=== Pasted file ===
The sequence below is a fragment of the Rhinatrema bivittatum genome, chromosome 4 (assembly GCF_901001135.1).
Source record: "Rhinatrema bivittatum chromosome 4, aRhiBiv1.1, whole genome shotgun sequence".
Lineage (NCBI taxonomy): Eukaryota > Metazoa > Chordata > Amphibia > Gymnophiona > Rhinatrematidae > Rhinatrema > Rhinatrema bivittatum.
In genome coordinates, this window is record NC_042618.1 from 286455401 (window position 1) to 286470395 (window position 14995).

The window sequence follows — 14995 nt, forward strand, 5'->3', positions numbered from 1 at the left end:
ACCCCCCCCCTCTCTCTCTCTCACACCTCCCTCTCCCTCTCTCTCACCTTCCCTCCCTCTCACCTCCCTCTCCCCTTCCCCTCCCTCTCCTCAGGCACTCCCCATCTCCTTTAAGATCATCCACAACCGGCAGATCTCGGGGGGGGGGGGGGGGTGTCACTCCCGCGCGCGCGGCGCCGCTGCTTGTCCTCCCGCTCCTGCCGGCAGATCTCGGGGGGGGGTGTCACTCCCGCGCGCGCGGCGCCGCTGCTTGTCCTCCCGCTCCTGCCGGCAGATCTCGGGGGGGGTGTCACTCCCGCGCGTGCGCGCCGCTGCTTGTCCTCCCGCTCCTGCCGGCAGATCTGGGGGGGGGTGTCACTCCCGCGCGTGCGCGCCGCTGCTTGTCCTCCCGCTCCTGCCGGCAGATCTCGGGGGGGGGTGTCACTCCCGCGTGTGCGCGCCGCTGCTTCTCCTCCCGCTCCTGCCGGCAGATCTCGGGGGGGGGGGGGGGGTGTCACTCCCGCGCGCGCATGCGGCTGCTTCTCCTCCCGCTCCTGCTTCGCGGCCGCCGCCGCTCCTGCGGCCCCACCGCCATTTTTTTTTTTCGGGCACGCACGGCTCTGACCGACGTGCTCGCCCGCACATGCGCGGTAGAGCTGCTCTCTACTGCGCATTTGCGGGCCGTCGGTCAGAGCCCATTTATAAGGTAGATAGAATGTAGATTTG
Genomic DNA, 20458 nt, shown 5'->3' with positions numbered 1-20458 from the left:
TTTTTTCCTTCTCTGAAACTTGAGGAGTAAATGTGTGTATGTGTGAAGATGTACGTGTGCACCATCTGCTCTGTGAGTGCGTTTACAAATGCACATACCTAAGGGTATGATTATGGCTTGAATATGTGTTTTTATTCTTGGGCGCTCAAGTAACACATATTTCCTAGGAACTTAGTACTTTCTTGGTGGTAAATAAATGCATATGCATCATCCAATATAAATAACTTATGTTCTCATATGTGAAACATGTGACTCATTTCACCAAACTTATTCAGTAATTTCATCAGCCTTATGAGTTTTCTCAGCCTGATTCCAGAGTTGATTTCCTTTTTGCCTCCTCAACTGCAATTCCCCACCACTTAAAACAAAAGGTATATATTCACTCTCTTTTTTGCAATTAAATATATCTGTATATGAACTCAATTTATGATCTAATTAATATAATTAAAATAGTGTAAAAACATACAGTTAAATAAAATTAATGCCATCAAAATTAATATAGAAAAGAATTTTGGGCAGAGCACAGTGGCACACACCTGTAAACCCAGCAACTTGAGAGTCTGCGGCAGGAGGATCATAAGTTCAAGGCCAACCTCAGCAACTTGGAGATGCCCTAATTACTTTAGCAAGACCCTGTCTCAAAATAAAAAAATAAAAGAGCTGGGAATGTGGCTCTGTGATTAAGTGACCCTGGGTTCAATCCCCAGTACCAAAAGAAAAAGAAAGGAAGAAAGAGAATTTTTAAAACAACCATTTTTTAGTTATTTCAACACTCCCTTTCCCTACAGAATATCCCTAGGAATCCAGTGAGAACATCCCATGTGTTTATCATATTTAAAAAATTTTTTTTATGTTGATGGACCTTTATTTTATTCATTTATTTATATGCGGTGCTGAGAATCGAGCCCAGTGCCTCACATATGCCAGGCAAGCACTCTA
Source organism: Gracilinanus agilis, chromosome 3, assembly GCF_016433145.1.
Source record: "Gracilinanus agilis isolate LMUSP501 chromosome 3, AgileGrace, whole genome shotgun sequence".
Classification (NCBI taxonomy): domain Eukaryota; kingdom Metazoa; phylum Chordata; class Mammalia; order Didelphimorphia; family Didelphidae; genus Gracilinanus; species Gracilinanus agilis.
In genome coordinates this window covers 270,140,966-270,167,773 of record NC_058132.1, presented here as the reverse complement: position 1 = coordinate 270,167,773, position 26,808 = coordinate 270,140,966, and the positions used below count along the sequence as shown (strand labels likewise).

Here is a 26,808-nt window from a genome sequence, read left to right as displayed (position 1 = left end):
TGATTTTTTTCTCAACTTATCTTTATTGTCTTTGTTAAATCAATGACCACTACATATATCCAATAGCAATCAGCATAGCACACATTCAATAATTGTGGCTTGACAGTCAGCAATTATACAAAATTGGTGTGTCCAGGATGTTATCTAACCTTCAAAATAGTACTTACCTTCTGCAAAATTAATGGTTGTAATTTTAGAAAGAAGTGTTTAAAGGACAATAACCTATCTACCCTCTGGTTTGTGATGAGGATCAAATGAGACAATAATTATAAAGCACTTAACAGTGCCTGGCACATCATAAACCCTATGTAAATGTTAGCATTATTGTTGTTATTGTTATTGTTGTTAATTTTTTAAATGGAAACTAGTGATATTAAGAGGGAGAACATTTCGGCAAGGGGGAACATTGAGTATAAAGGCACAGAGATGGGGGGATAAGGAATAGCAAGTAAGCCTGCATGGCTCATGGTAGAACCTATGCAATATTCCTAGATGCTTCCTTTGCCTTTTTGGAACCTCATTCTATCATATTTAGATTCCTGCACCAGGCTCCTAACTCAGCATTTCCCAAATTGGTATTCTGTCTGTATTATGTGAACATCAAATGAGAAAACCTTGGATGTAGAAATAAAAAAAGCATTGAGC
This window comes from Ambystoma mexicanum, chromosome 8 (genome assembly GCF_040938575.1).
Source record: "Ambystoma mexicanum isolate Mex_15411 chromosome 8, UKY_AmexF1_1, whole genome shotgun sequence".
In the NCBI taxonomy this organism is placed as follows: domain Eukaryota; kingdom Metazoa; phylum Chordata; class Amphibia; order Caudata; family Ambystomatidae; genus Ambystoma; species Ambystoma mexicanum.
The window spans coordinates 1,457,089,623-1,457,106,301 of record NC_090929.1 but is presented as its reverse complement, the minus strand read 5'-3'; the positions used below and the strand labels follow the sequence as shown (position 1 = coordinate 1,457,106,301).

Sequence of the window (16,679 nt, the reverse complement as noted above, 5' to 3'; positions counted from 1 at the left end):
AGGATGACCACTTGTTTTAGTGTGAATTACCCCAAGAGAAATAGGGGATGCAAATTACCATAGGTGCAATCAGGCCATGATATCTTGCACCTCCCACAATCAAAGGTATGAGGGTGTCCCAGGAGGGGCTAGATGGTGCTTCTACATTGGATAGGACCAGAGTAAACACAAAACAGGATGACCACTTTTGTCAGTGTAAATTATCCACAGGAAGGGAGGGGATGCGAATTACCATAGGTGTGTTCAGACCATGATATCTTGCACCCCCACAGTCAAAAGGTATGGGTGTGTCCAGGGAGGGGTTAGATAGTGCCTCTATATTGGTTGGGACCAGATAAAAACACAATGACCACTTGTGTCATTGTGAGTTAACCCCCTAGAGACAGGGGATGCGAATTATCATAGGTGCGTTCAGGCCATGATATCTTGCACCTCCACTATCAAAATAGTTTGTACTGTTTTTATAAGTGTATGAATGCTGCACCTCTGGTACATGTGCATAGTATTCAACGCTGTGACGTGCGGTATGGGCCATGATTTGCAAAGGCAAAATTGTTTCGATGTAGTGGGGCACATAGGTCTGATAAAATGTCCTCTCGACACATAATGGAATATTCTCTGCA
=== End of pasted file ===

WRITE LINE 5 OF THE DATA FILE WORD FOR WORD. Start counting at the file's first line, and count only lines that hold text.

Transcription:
The window sequence follows — 14995 nt, forward strand, 5'->3', positions numbered from 1 at the left end: